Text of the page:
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  1. D Mynors-Wallis1,
  2. F Lecky1,2,
  3. O Bouamra2,
  4. D Burke3
  1. 1SCHARR, University of Sheffield, Sheffield, South Yorkshire, UK
  2. 2Trauma Audit and Research Network, Salford, UK
  3. 3Sheffield Childrens Hosptial, Sheffield, UK


Objectives & Background Trauma is a leading cause of death in children. Paediatric out-of-hospital traumatic cardiac arrest (POOHTCA) is a subsection of this. The Ps14 survival prediction model is used to predict survival in trauma patients on the Trauma Audit and Research Network (TARN) database. TARN collects and audits data from all trauma receiving hospitals in the UK and many others internationally. It has been hypothesised that there is a difference between the Ps14 survival prediction for POOHTCA and actual survival for POOHTCA patients on the TARN database.

Methods Data from the TARN database between 1989–2015 was analysed. A comparison between the Ps14 and actual survival was made. Univariate and logistic regression analyses were conducted on the data using SPSS. A new model to predict survival after POOHTCA was constructed and a comparison between the Ps14 and the new model was made.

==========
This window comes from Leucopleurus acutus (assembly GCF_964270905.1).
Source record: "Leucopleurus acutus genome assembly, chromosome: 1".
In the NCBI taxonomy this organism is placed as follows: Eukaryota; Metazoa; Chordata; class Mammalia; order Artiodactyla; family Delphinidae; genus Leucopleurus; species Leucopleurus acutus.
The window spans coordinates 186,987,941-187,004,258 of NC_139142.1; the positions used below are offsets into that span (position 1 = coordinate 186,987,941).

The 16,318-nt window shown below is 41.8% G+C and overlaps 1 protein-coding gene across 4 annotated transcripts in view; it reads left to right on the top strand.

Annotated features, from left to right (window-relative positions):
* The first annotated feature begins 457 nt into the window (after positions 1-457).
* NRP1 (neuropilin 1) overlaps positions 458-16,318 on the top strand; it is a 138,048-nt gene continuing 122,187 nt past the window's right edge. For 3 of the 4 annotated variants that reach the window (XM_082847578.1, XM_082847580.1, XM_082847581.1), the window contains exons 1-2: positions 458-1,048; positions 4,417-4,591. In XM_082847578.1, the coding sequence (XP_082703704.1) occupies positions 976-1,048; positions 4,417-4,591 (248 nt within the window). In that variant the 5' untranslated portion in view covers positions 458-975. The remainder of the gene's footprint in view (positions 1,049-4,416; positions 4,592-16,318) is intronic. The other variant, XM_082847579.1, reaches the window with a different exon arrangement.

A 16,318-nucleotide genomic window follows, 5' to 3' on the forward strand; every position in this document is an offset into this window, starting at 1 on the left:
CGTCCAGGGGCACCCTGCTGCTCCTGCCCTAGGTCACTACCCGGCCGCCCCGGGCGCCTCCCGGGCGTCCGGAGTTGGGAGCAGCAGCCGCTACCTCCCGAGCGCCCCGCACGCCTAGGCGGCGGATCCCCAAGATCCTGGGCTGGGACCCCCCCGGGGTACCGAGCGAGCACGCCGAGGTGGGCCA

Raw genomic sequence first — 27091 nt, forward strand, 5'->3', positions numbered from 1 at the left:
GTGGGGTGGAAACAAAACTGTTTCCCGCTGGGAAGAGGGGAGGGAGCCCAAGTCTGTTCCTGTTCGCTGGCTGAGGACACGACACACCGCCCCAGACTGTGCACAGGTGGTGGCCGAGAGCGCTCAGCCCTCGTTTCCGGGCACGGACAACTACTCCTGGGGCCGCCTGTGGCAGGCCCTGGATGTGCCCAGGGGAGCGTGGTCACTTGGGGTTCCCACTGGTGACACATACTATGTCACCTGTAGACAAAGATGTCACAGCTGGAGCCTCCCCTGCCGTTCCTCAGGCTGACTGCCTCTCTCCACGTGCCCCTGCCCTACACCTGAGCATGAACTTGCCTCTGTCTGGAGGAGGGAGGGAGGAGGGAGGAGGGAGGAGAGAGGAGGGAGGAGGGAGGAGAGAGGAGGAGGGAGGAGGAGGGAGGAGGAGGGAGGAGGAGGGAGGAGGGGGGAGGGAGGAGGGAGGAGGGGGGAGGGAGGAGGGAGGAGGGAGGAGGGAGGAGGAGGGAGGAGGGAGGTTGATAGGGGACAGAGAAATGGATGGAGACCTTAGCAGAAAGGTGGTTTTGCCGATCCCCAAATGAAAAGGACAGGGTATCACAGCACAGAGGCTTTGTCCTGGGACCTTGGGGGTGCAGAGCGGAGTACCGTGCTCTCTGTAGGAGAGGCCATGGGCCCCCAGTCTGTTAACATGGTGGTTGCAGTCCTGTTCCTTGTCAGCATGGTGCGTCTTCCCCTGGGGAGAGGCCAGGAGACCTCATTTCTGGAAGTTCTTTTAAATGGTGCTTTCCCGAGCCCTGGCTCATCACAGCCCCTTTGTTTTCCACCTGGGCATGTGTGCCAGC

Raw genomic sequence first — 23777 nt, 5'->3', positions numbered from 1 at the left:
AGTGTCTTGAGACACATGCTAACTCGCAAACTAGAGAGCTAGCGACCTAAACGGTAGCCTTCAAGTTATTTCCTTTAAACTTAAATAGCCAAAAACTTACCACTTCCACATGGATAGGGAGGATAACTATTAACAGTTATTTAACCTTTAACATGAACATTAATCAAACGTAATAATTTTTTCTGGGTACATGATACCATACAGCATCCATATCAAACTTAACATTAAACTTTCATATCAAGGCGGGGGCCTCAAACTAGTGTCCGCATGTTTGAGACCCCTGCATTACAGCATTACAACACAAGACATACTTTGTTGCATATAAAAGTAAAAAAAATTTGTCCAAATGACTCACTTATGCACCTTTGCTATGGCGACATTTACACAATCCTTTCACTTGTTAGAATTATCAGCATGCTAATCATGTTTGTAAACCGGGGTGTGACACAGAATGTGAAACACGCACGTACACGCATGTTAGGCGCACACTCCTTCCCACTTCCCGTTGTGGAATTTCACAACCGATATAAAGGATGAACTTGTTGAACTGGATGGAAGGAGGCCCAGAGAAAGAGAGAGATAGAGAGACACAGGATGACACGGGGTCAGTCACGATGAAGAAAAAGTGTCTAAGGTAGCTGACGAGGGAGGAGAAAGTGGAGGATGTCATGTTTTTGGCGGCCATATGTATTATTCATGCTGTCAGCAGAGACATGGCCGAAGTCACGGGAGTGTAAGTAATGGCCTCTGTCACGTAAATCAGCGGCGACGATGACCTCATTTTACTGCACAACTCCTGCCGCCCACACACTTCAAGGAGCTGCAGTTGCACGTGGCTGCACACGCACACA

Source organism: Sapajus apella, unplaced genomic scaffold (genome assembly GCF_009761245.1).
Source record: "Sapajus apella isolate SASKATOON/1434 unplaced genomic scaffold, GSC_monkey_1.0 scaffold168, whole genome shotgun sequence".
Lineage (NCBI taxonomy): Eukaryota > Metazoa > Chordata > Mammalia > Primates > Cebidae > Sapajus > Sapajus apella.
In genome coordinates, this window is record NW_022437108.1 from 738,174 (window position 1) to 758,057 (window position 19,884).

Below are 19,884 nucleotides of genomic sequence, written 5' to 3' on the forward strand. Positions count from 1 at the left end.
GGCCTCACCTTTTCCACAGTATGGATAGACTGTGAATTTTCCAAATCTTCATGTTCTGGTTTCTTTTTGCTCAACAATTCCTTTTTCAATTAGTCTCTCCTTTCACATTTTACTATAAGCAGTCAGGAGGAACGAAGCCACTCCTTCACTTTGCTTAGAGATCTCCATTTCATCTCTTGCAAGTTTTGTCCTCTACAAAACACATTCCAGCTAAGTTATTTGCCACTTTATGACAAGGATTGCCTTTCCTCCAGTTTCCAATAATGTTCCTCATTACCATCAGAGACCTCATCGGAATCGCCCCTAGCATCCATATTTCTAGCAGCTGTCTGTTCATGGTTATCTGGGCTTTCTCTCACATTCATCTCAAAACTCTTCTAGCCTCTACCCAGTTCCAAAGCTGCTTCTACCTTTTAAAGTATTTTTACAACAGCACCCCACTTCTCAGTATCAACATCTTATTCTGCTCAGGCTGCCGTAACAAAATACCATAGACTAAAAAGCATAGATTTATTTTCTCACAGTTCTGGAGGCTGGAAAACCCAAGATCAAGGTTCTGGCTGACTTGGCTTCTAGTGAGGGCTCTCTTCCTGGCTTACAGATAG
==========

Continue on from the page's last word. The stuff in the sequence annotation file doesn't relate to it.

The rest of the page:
Results There was a significant difference between the Ps14 prediction model and actual survival. For Known outcomes, predicted survival was 44.9% (95% CI 40.2–49.5%) compared with actual survival of 5.0% (95% CI 3.0%–7.0%). On univariate analysis, age, drowning, year of presentation and time from scene to Emergency Department were found to be significantly different between survivors and non-survivors. Further logistic regression showed only year of presentation and those who received care in the most recent time cohort, remained significant with the remaining variables losing significance. Three models of varying care and patient factors were constructed. The new models were not significantly different to the Ps14 model, C-statistic: 0.709 (95% CI 0.614–0804), 0.709 (0.614–0804) 0.798 (0.672–0.920) and 0.715 (0.603–0.827) for models 1,2,3 and Ps14 respectively.

Conclusion The current Ps14 model is not a good predictor of survival for POOHTCA patients. This is most likely due to the small number of POOHTCA patients that survive to discharge. Although the model could be improved with a larger data set, it has been suggested that a traumatic arrest variable could be inserted into the Ps14 model which would reduce predicted survival to between 3% and 7% for this patient population. This would be much closer to actual survival rates and could improve the audit of paediatric trauma care.

  • Trauma

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